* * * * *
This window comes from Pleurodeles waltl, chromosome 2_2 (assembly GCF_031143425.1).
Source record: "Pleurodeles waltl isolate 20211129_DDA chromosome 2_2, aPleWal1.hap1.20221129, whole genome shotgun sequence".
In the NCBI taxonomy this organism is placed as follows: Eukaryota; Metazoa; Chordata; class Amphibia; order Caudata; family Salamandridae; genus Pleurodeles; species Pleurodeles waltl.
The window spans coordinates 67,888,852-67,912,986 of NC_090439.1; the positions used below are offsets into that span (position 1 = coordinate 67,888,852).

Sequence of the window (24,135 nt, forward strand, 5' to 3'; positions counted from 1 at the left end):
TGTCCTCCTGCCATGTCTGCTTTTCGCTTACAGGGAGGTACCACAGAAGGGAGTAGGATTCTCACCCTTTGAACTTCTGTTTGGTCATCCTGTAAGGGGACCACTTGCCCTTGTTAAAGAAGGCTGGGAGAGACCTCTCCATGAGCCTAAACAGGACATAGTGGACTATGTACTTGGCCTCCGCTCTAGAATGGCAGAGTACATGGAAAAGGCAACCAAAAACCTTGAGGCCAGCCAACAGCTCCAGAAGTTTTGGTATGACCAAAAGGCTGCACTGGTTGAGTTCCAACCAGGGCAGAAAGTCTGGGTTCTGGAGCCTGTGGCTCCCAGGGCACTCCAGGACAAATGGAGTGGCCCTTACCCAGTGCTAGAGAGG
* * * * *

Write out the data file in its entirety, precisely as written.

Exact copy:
This window comes from Pleurodeles waltl, chromosome 2_2 (assembly GCF_031143425.1).
Source record: "Pleurodeles waltl isolate 20211129_DDA chromosome 2_2, aPleWal1.hap1.20221129, whole genome shotgun sequence".
In the NCBI taxonomy this organism is placed as follows: Eukaryota; Metazoa; Chordata; class Amphibia; order Caudata; family Salamandridae; genus Pleurodeles; species Pleurodeles waltl.
The window spans coordinates 67,888,852-67,912,986 of NC_090439.1; the positions used below are offsets into that span (position 1 = coordinate 67,888,852).

Sequence of the window (24,135 nt, forward strand, 5' to 3'; positions counted from 1 at the left end):
TGTCCTCCTGCCATGTCTGCTTTTCGCTTACAGGGAGGTACCACAGAAGGGAGTAGGATTCTCACCCTTTGAACTTCTGTTTGGTCATCCTGTAAGGGGACCACTTGCCCTTGTTAAAGAAGGCTGGGAGAGACCTCTCCATGAGCCTAAACAGGACATAGTGGACTATGTACTTGGCCTCCGCTCTAGAATGGCAGAGTACATGGAAAAGGCAACCAAAAACCTTGAGGCCAGCCAACAGCTCCAGAAGTTTTGGTATGACCAAAAGGCTGCACTGGTTGAGTTCCAACCAGGGCAGAAAGTCTGGGTTCTGGAGCCTGTGGCTCCCAGGGCACTCCAGGACAAATGGAGTGGCCCTTACCCAGTGCTAGAGAGG